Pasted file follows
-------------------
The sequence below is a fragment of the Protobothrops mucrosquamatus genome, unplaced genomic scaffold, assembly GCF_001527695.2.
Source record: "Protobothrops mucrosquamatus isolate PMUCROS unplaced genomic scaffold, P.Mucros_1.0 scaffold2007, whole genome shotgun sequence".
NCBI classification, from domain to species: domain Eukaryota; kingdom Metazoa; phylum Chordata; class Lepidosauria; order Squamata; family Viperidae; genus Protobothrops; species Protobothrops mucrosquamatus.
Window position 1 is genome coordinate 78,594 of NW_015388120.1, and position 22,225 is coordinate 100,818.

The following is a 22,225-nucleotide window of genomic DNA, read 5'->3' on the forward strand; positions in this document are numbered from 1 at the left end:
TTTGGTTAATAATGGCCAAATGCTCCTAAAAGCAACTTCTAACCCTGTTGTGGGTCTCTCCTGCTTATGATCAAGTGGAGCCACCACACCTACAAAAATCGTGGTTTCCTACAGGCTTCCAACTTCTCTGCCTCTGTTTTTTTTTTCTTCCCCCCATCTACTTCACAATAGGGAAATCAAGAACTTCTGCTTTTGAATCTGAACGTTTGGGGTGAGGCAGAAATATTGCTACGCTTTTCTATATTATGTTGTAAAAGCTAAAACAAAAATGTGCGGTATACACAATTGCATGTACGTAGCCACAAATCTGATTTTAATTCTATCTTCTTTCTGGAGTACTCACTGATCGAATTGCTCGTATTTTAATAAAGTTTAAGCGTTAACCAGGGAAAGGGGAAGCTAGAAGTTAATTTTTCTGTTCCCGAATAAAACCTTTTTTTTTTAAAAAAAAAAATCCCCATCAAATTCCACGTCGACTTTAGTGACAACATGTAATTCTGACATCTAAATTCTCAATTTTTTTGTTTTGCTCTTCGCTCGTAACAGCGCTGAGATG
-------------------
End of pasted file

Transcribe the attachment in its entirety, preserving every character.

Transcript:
The sequence below is a fragment of the Protobothrops mucrosquamatus genome, unplaced genomic scaffold, assembly GCF_001527695.2.
Source record: "Protobothrops mucrosquamatus isolate PMUCROS unplaced genomic scaffold, P.Mucros_1.0 scaffold2007, whole genome shotgun sequence".
NCBI classification, from domain to species: domain Eukaryota; kingdom Metazoa; phylum Chordata; class Lepidosauria; order Squamata; family Viperidae; genus Protobothrops; species Protobothrops mucrosquamatus.
Window position 1 is genome coordinate 78,594 of NW_015388120.1, and position 22,225 is coordinate 100,818.

The following is a 22,225-nucleotide window of genomic DNA, read 5'->3' on the forward strand; positions in this document are numbered from 1 at the left end:
TTTGGTTAATAATGGCCAAATGCTCCTAAAAGCAACTTCTAACCCTGTTGTGGGTCTCTCCTGCTTATGATCAAGTGGAGCCACCACACCTACAAAAATCGTGGTTTCCTACAGGCTTCCAACTTCTCTGCCTCTGTTTTTTTTTTCTTCCCCCCATCTACTTCACAATAGGGAAATCAAGAACTTCTGCTTTTGAATCTGAACGTTTGGGGTGAGGCAGAAATATTGCTACGCTTTTCTATATTATGTTGTAAAAGCTAAAACAAAAATGTGCGGTATACACAATTGCATGTACGTAGCCACAAATCTGATTTTAATTCTATCTTCTTTCTGGAGTACTCACTGATCGAATTGCTCGTATTTTAATAAAGTTTAAGCGTTAACCAGGGAAAGGGGAAGCTAGAAGTTAATTTTTCTGTTCCCGAATAAAACCTTTTTTTTTTAAAAAAAAAAATCCCCATCAAATTCCACGTCGACTTTAGTGACAACATGTAATTCTGACATCTAAATTCTCAATTTTTTTGTTTTGCTCTTCGCTCGTAACAGCGCTGAGATG